Pita with Variations

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Pita with Variations

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Published prior to 2008

Pita bread is another ancient flat bread made from the same sort of dough that pizza and focaccia is. It's the way it's baked that creates the pocket. Here's a recipe for the kind of pita you'll find on the grocery shelf.

Pita Plain

2 cups warm water
1 tablespoon sugar
2 1/2 teaspoons instant yeast
5 1/2 to 6 1/2 cups King Arthur Unbleached All-Purpose Flour
1 scant tablespoon salt

Pitas are best made ahead of time so they'll have a chance to cool and deflate before you fill them. So if you're going biking or hiking on the weekend, you'll probably want to make them up during the week.

If you work away from home during the day or even if you work at home, you can make up a sponge with about half the flour. Putting a sponge together takes almost no time at all, and because it will work for several hours on its own, it produces great flavor in the finished product. (You can use this method to make any bread, which makes it possible for anyone who has to be away during the day to make their own delicious homemade bread, focaccia, pizza, sticky buns, ad infinitum.)

In the morning before you go off about your day, stir together in a mixing bowl 1 cup of the water, 2 cups of the flour, the sugar, and 1/8 teaspoon yeast. This is called a sponge. Cover it with plastic wrap and let it go to work.

When you get back to the sponge later on, add the remaining 1 cup water, the remaining 2 3/8 teaspoons yeast (don't be fussy about this–2 1/2 teaspoons is fine), the salt, and the remaining flour, enough to make a dough that is a bit stiffer than that for a focaccia, one that you can easily knead by hand.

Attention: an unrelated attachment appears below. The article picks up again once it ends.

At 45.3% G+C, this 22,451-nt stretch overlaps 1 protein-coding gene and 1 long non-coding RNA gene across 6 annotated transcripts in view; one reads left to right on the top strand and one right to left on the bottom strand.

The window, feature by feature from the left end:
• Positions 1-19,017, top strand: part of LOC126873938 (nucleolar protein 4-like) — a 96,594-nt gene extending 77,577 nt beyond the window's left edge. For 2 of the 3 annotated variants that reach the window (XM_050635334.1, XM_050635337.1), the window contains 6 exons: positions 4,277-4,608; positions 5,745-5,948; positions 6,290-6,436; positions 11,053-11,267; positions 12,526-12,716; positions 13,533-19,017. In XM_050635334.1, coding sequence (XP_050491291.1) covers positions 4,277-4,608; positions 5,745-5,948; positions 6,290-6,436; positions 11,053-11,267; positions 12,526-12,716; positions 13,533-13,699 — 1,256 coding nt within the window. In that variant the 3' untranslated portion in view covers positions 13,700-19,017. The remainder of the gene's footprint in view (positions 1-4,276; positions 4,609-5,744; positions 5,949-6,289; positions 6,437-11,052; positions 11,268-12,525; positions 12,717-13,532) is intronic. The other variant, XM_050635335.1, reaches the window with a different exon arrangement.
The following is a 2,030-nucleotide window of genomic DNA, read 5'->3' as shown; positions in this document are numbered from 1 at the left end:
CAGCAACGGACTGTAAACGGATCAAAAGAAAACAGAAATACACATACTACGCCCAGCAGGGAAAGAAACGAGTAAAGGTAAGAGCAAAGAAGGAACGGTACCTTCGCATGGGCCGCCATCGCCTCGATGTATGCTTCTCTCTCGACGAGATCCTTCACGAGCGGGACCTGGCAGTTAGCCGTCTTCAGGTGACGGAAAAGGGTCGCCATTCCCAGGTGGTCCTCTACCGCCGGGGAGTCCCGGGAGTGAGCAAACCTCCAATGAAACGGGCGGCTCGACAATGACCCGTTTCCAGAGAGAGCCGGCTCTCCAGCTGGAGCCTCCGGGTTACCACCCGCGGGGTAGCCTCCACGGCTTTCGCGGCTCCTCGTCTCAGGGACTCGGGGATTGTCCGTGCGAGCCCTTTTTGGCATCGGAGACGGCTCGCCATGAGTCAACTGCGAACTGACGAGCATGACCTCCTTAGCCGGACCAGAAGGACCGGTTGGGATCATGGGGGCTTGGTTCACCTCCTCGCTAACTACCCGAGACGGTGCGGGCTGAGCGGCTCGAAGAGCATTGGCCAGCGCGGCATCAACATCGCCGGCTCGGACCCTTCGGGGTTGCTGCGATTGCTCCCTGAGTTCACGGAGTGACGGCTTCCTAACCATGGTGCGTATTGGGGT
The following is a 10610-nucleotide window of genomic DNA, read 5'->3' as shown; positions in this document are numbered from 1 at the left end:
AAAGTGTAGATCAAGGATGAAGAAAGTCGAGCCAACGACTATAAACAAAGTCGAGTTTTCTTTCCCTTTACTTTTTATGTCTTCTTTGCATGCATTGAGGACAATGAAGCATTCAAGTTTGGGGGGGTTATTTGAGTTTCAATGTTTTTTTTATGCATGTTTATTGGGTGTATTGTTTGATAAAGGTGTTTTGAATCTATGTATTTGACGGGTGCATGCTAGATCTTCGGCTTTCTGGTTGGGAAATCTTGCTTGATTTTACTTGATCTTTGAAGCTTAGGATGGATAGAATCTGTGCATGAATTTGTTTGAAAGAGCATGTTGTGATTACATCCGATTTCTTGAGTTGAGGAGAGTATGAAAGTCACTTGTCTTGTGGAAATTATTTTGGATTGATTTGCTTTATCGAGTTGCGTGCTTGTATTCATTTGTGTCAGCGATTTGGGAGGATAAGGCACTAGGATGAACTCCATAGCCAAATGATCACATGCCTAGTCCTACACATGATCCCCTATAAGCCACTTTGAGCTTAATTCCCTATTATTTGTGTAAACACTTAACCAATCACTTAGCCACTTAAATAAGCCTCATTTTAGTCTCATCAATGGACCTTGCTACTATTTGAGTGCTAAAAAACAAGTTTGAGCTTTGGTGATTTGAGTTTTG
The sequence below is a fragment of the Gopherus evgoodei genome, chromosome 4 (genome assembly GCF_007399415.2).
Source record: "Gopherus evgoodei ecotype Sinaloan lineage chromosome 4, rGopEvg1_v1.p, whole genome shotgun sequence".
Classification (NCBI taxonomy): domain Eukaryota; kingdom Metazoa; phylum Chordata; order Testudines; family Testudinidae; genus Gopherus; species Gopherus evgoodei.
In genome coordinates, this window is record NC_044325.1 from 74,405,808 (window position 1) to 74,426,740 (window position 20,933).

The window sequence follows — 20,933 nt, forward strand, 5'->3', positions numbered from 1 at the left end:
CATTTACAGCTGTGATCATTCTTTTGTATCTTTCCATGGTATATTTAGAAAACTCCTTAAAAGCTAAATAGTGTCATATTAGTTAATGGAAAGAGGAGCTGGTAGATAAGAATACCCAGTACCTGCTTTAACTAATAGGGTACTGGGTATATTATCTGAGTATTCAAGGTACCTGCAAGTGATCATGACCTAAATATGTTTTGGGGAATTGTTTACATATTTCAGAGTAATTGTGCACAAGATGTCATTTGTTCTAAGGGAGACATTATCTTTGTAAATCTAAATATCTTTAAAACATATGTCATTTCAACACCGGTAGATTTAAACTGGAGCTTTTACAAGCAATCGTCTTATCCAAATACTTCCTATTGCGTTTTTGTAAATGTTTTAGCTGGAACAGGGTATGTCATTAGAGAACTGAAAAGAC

Turn the dough out of the bowl onto a floured surface and knead it until it is smooth and bouncy, adding only enough more flour to keep it from sticking to the board or you. Give it a rest for about 5 minutes to relax the gluten and make it more cooperative about being shaped.

Divide the dough into 8 pieces. Flatten each piece with your hand and then roll each piece with a floured rolling pin, or a pin with a cover, on a floured surface into a circle about 6 inches in diameter and 1/8-inch thick. You may need to let the pieces rest occasionally to relax the dough.

Sprinkle baking sheets with cornmeal and place two circles on each. Or place circles on pieces of parchment paper. Let the dough circles rest here for at least 15 minutes while you preheat your oven to a hot 500°F.

When the pita circles have finished resting, place the baking sheet on the oven bottom or, if this is not possible, on the lowest rack. If you're using a baking stone, make sure it's on the oven floor, or on the lowest rack. Use a peel to transfer the pitas-on-parchment to the stone. Close the oven door and keep it shut for 1 minute. Don't peek or the pocket may not form. It's this initially fast, hot searing of the outside dough of the pita that makes it separate from the inside. The carbon dioxide gas created by the yeast expands inside and accentuates the separation until the pita blows up like a balloon and the pocket is created.